47 terms

Intro to psychology: Chapter 1

Midterm review

Terms in this set (...)

Nature vs. Nuture
the longstanding controversy over the relative contributions that genes and experience make to the development of psychological traits and behaviors
the scientific study of behavior and mental processes
an early school of psychology that used introspection to explore the structural elements of the human mind
focuses on how our mental and behavioral processes function; how they enable us to adapt, survive, and flourish
Sigmund Freud
emphasized the importance of the unconscious mind and its effects on behavior (Id, Ego, Superego)
John Watson
Defined psychology as the science of behavior and demonstrated conditioned responses on a baby; psychology should be objective
B.F. Skinner
Emphasized the study of overt, observable behavior as the subject matter of scientific psychology
Humanistic Psychology
emphasizes the importance of current environmental influences on our growth potential, and the importance of having our needs for love and acceptance satisfied; Does not focus on early childhood memories
3 Levels of analysis
Biological, Psychological, Social Cultural
Biological Influences
genetic mutations, genetic propositions, natural selection of adaptive physiology and behaviors, genes responding to the environment
Psychological Influences
learned fears and other learned expectations, emotional responses, cognitive processing and perceptual interpretations
Social-Cultural Influences
presence of others, cultural societal and family expectations, peer and other group influences, compelling models (such as media)
How the body and brain enable emotions
How the natural selection of traits promotes the perpetuation of one's genes
Behavioral Genetics
How much our genes and our environments influence our individual differences
How behavior springs from unconscious drives and conflicts
How we learn is observable
How we encode, process, store, and retrieve information
How behavior and thinking vary across situations and cultures
Psychological Perspectives
Neuroscience, Evolutionary, Behavioral Genetics, Psychodynamic, Behavioral, Cognitive and Social-Cultural
Intuition & Common Sense
obtained through intuition rather than from reasoning or observation
total certainty or greater certainty than circumstances warrant
The Hindsight Bias
"I knew it all along" phenomenon; After learning about the outcome of an event, many people believe that they could have predicted that very outcome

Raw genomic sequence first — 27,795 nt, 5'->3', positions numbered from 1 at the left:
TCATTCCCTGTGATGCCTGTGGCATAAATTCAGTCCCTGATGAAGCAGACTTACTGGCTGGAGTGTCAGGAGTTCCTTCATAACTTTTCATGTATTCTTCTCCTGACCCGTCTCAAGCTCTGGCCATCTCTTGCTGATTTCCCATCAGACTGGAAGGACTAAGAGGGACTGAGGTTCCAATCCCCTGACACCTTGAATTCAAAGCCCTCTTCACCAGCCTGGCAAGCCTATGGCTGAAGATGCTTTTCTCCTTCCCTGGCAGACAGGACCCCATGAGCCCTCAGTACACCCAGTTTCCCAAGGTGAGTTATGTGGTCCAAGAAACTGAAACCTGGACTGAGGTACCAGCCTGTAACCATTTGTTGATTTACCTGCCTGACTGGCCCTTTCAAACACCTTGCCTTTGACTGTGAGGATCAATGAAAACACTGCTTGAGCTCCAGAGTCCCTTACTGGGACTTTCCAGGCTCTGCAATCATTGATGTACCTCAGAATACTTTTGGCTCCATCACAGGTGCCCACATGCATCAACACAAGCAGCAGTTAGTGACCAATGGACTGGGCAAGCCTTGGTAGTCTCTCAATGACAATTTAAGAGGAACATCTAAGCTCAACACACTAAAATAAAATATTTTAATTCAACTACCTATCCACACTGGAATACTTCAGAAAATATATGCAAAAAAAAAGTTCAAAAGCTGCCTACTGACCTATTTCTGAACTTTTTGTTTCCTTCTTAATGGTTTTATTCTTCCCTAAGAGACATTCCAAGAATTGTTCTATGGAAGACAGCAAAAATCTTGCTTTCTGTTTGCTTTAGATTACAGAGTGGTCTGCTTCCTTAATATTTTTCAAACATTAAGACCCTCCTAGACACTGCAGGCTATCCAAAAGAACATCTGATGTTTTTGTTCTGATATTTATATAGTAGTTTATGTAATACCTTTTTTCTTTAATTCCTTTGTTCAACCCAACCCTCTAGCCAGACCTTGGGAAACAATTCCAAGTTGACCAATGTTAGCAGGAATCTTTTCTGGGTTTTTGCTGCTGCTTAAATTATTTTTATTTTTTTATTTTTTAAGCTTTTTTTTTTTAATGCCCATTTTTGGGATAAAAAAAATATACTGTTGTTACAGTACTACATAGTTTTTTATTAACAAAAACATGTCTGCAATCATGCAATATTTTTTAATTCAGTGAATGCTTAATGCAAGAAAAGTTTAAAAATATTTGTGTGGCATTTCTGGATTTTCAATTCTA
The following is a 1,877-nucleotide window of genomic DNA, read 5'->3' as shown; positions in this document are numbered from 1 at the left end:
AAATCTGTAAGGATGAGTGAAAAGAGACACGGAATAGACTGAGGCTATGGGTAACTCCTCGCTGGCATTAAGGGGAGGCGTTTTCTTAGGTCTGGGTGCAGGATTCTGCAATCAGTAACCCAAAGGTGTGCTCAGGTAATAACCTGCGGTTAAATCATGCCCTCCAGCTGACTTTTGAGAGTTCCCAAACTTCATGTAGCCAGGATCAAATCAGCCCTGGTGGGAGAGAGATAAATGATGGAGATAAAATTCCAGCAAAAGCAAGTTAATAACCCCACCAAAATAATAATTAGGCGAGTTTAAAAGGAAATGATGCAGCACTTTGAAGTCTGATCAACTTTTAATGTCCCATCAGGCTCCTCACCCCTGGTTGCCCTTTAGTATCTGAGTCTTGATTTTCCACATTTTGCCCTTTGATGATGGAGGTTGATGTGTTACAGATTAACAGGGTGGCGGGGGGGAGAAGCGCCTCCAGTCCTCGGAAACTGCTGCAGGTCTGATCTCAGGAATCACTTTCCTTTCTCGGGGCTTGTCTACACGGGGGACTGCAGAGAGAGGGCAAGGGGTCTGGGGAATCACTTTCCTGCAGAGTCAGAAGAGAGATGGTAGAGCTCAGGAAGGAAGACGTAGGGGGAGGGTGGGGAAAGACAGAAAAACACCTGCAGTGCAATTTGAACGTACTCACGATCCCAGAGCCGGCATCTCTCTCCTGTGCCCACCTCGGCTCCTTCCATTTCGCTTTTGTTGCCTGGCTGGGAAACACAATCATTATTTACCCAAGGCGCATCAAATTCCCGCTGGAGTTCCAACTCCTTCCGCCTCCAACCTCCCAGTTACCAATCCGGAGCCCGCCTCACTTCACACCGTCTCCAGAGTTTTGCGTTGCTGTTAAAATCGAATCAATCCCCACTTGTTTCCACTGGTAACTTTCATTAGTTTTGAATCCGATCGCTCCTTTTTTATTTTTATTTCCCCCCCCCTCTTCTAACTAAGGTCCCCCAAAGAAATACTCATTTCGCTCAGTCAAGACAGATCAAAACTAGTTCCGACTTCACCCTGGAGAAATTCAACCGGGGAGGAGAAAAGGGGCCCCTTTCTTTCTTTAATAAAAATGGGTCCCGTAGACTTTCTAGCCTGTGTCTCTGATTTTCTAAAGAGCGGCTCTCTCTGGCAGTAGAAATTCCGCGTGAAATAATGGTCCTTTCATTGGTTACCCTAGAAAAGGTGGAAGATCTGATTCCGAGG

Psychological Science
psychology helps us understand how people feel, think, and act
Psychological Research
theory and hypothesis
an explanation using an integrated set of principles that organizes observations and predicts behaviors and events
a testable prediction, often implied by a theory
Descriptive Research Methods
Case Study, Survey, Naturalistic Observations
Case Study
an observational technique in which one person is studied in depth in the hope of revealing universal principles; often suggests direction for further study
a technique for ascertaining the self-reported attitudes or behaviors of a particular group, usually by questioning a representative, random sample of the group; not perfect
Naturalistic Observations
observing and recording behavior in naturally occurring situations without trying to manipulate and control the situation
Correlation Research
Scatterplots, Correlation Does Not Mean Causation, Illusory Correlation
slope of the points depicts the direction, while the amount of scatter depicts the strength of the relationship (+1= perfect strong correlation; 0= No Correlation; -1= perfect negative correlation)
Correlation Does Not Mean Causation
Just because two things are correlated does not necessarily mean they are the causes of each other
Illusory Correlation
is a perception of a relationship where none exists; You are more likely to find it noteworthy if this situation happens, as opposed to when nothing happens
a research method in which an investigator manipulates one or more factors (independent variables) to observe the effect on some behavior or mental process (the dependent variable)
Random Assignment
assigning participants to experimental and control groups by chance, thus minimizing preexisting differences between the groups
Experimental Group
the group that is exposed to the treatment, that is, to one version of the independent variable
Control Group
the group that is NOT exposed to the the treatment
Double-Blind Procedure
an experimental procedure in which both the research participants and the research staff are unaware about whether the participants have received the treatment or a placebo
Placebo Effect
experimental results caused by expectations alone; ex: if in a new anxiety study, the control group receives a placebo (sugar pill), then report feeling less anxious
Independent Variable
the experimental factor that is manipulated; the variable whose effect is being studied
Dependent Variable
- the outcome factor; the variable that may change in response to manipulations of the independent variable
Measures of Tendency
Mean, Median, Mode
Measures of Variation
Range, Standard Deviation
the extent to which a test yields consistent results
the extent to which a test measures or predicts what it is supposed to